Besides the impedance mentioned in other answers: Because they don't need to, or in other words there is not much market demand.
I am mostly referring to items like the one you showed an image of. They are mostly (if for some not exclusively) found in lab or prototyping environments where quality and serviceability is valued more than size. And if you opened up the bias-tee you showed there, you will see that for the 100 bucks it costs it already is pretty small and has quite a range (up to 12GHz) it has to work with.
As andy said, impedance is quite much about physical relationships of conductors to each other, not only in coax but also on the pcb and to a degree with the components.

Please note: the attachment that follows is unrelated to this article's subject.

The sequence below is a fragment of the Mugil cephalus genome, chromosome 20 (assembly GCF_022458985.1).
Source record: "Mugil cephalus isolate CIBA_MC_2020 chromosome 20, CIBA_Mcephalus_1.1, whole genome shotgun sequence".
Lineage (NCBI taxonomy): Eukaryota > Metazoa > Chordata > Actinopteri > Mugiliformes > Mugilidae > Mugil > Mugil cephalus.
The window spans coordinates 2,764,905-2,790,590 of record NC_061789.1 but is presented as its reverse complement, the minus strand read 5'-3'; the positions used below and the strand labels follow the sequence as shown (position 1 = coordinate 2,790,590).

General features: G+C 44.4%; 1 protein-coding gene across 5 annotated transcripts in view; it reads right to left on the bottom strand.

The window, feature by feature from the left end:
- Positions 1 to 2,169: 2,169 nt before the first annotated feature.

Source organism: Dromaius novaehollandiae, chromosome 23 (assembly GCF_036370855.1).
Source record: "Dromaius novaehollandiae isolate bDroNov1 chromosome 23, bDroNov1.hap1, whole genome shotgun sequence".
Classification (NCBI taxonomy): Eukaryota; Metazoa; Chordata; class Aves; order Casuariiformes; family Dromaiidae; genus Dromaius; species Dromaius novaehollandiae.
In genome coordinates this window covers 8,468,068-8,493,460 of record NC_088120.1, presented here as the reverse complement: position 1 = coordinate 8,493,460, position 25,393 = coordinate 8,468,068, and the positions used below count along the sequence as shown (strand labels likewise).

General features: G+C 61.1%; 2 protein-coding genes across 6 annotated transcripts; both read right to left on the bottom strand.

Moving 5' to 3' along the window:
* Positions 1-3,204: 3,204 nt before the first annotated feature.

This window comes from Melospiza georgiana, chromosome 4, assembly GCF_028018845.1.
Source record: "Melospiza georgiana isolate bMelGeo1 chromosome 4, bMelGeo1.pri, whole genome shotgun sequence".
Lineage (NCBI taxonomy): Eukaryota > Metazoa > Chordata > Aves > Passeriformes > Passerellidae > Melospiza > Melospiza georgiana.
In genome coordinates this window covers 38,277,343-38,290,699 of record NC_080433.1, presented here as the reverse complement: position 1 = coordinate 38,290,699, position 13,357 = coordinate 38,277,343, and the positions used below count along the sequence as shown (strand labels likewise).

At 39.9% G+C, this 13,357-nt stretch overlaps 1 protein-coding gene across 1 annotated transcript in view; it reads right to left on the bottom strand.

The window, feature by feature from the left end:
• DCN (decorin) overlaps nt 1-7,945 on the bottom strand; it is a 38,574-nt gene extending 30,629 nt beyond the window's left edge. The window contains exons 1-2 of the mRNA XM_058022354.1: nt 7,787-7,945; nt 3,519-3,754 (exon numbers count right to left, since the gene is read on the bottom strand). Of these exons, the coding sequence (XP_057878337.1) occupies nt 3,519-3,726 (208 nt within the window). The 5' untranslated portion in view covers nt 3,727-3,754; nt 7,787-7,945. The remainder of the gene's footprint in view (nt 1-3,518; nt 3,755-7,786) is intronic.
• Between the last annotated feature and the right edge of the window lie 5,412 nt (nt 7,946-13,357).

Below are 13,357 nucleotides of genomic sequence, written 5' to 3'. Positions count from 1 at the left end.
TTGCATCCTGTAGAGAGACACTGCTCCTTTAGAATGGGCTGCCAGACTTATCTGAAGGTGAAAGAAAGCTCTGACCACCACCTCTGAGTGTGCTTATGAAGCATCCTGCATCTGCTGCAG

Having more wiggle room there for the lab grade components is much more important than having them in the smallest size possible. Also for certain price margins you probably want to be able to replace the fuse/TVS/whatever protection blew inside it instead of buying a new one if you mishandled it.
So from that also follows that for this kind of devices, UFL coax is nonsense because it doesn't gain you anything.
If you look around however in modern consumer hardware then you see lots of tiny UFL coax (about every wifi enabled laptop or router these days uses them) but there you don't have the necessity to be useful in a wide band and it only matters if you match the characteristics in a very narrow band.